Financing transport gives Translink successful year
Translink has traded successfully for the year to March 2018. With a near-monopoly in the provision of scheduled public transport services in Northern Ireland and the assurance of protection to deal with possible new competition, Translink is able to make decisions on support for the social merits of non-viable bus routes.
A feature of the accounts for the year 2017-18, published by the public transport operator, is an acknowledgement that an extra £13m (over and above the original budget) was made available specifically to help sustain rural services. This unbudgeted support (equivalent to a monitoring round allocation) allowed Translink to finish its financial year with a small trading profit and maintain modest cash reserves.
Translink is a business with an annual turnover of £220m employing 3,821 people. The Translink businesses offer a range of public services where financial accountability is an important constraint, but the decision making also reflects social criteria. Total revenue from fare-paying passengers must balance against the allocation of public sector funding.
In essence, Translink must 'balance its books' knowing, usually in advance, the type and scale of financial support from Government. The financial support from Government is considerable although the directors of Translink would probably see further benefits for public transport if it was larger.
In 2017-18, the main financial flows were current revenue of £220m of which £138m came from passenger fares, about £42m to offset concessionary fares, £13m as a one-off rural bus subsidy and £18m to meet the Public Service Obligation payment for NI Railways. However, the funds for capital spending, for buildings, permanent way, vehicles and trains, came from Government and cost nearly £91m.
Of this £91m, just under £50m was alongside depreciation charges, leaving nearly £41m as equivalent to a capital grant.
The basic principles underpinning the operating framework for Translink are that Government provides a large part of the cost of capital assets. Translink carries no capital debt which it must repay. Excluding the costs of maintaining the permanent way of the railways, if Translink were a private company paying off any borrowing, it might need to finance another £20m+ pa (depending on the assumptions made).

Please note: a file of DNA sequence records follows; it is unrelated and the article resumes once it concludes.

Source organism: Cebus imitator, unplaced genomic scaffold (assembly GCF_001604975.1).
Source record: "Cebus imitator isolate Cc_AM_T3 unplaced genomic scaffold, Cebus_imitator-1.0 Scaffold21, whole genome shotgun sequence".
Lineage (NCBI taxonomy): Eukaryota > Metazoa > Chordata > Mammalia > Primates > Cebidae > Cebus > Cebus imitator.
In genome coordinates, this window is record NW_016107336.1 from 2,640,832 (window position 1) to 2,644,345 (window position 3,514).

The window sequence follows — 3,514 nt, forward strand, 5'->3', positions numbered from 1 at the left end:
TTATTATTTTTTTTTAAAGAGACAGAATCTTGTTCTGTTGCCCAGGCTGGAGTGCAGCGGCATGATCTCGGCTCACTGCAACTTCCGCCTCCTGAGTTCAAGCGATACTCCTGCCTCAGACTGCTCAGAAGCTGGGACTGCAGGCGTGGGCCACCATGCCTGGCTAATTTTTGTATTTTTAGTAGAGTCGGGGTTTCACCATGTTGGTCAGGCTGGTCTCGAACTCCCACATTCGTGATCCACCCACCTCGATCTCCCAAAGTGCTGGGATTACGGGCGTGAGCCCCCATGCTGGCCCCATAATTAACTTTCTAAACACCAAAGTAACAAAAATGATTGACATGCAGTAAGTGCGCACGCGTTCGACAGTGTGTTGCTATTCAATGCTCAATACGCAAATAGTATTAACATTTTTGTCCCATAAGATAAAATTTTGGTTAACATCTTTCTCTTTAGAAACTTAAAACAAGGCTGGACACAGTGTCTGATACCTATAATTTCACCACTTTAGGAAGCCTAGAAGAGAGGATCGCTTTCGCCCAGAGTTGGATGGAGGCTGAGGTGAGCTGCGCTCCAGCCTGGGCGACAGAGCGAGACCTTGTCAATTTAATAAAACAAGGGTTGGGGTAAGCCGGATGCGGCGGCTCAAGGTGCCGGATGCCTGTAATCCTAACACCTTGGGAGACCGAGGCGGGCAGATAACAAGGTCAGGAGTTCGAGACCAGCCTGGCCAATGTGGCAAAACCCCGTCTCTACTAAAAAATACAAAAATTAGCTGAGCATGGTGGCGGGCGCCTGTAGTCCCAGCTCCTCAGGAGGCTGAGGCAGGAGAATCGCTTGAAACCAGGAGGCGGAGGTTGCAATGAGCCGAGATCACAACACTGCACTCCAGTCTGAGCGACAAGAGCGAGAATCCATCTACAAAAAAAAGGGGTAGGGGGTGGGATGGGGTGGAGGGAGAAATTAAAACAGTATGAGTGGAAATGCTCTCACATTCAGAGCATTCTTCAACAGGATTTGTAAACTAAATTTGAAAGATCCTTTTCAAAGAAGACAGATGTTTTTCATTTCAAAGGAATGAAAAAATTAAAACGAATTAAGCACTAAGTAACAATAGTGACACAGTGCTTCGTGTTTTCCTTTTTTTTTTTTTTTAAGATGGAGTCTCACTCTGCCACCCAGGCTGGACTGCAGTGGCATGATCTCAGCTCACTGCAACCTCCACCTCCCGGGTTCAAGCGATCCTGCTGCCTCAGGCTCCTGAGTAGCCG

There is no expectation that Translink should adopt normal private sector financing rules. The relationship with Government is an implicitly agreed balance of a contribution by Government to the social value of public transport services with the balancing contribution expected from passenger fares.
Within that working relationship, there is then a challenge to Translink, as the operator, to satisfy the tests of efficiency and allocation of resources that make up the Translink part of the budget. On a day to day operating basis, that challenge is being met.
Some of the most difficult challenges for public transport lie in the justification of maintaining the current operating subventions and the cost-benefit evaluations of new major capital projects.
If Government needed to reduce current subventions, whether by transferring more capital charges, reducing the range of concession fares, or simply increasing fares by more than inflation, that would generate an important public debate on whether fares should increase to offset the loss of Government funds.
As an illustration, a £20m adjustment would mathematically be a search for 15% higher fares revenue and allowing for fewer passengers could mean a fare increase possibly of over 20%.
Translink has plans for a new Belfast hub at Weavers Cross, where public funds of nearly £200m will be part of a larger commercial development, and a new North West hub, alongside the River Foyle, costing £27m, largely from EU funding.
Translink expects to inherit these facilities debt free and ready to operate.
Next month, Translink will launch the first extended Belfast Rapid Transit (BRT) route. The capital investment has largely been Government-funded.
BRT will be a fare paying service and the expected profitability has not been publicly forecast. Could there be a pleasant surprise?